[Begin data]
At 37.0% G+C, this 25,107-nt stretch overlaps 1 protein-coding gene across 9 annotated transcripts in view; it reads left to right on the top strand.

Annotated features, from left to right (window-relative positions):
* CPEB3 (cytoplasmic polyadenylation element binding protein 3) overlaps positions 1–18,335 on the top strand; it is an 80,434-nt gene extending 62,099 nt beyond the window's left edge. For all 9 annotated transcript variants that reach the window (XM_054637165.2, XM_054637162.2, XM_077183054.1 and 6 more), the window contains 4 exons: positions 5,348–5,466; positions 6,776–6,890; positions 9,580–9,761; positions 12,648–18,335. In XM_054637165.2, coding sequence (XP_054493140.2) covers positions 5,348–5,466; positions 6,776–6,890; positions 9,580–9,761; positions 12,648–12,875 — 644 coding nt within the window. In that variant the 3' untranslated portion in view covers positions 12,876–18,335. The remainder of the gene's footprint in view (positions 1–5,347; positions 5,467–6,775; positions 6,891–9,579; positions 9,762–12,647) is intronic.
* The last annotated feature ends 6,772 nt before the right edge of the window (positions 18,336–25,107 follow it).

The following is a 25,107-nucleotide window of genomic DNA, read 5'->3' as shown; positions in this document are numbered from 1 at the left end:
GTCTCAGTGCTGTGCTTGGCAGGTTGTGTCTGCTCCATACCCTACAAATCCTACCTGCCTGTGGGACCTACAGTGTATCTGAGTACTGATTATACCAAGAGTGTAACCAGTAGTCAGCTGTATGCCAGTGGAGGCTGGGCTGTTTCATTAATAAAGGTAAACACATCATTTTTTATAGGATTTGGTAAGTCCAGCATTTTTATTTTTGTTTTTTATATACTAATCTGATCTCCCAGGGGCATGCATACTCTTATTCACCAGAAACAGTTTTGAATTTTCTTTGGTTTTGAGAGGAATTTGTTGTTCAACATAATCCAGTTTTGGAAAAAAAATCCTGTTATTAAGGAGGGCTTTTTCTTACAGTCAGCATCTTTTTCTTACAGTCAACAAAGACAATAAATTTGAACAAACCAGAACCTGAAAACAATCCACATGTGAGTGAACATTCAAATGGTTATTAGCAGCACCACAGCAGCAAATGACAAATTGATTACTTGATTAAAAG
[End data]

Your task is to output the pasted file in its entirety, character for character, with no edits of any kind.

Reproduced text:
At 37.0% G+C, this 25,107-nt stretch overlaps 1 protein-coding gene across 9 annotated transcripts in view; it reads left to right on the top strand.

Annotated features, from left to right (window-relative positions):
* CPEB3 (cytoplasmic polyadenylation element binding protein 3) overlaps positions 1–18,335 on the top strand; it is an 80,434-nt gene extending 62,099 nt beyond the window's left edge. For all 9 annotated transcript variants that reach the window (XM_054637165.2, XM_054637162.2, XM_077183054.1 and 6 more), the window contains 4 exons: positions 5,348–5,466; positions 6,776–6,890; positions 9,580–9,761; positions 12,648–18,335. In XM_054637165.2, coding sequence (XP_054493140.2) covers positions 5,348–5,466; positions 6,776–6,890; positions 9,580–9,761; positions 12,648–12,875 — 644 coding nt within the window. In that variant the 3' untranslated portion in view covers positions 12,876–18,335. The remainder of the gene's footprint in view (positions 1–5,347; positions 5,467–6,775; positions 6,891–9,579; positions 9,762–12,647) is intronic.
* The last annotated feature ends 6,772 nt before the right edge of the window (positions 18,336–25,107 follow it).

The following is a 25,107-nucleotide window of genomic DNA, read 5'->3' as shown; positions in this document are numbered from 1 at the left end:
GTCTCAGTGCTGTGCTTGGCAGGTTGTGTCTGCTCCATACCCTACAAATCCTACCTGCCTGTGGGACCTACAGTGTATCTGAGTACTGATTATACCAAGAGTGTAACCAGTAGTCAGCTGTATGCCAGTGGAGGCTGGGCTGTTTCATTAATAAAGGTAAACACATCATTTTTTATAGGATTTGGTAAGTCCAGCATTTTTATTTTTGTTTTTTATATACTAATCTGATCTCCCAGGGGCATGCATACTCTTATTCACCAGAAACAGTTTTGAATTTTCTTTGGTTTTGAGAGGAATTTGTTGTTCAACATAATCCAGTTTTGGAAAAAAAATCCTGTTATTAAGGAGGGCTTTTTCTTACAGTCAGCATCTTTTTCTTACAGTCAACAAAGACAATAAATTTGAACAAACCAGAACCTGAAAACAATCCACATGTGAGTGAACATTCAAATGGTTATTAGCAGCACCACAGCAGCAAATGACAAATTGATTACTTGATTAAAAG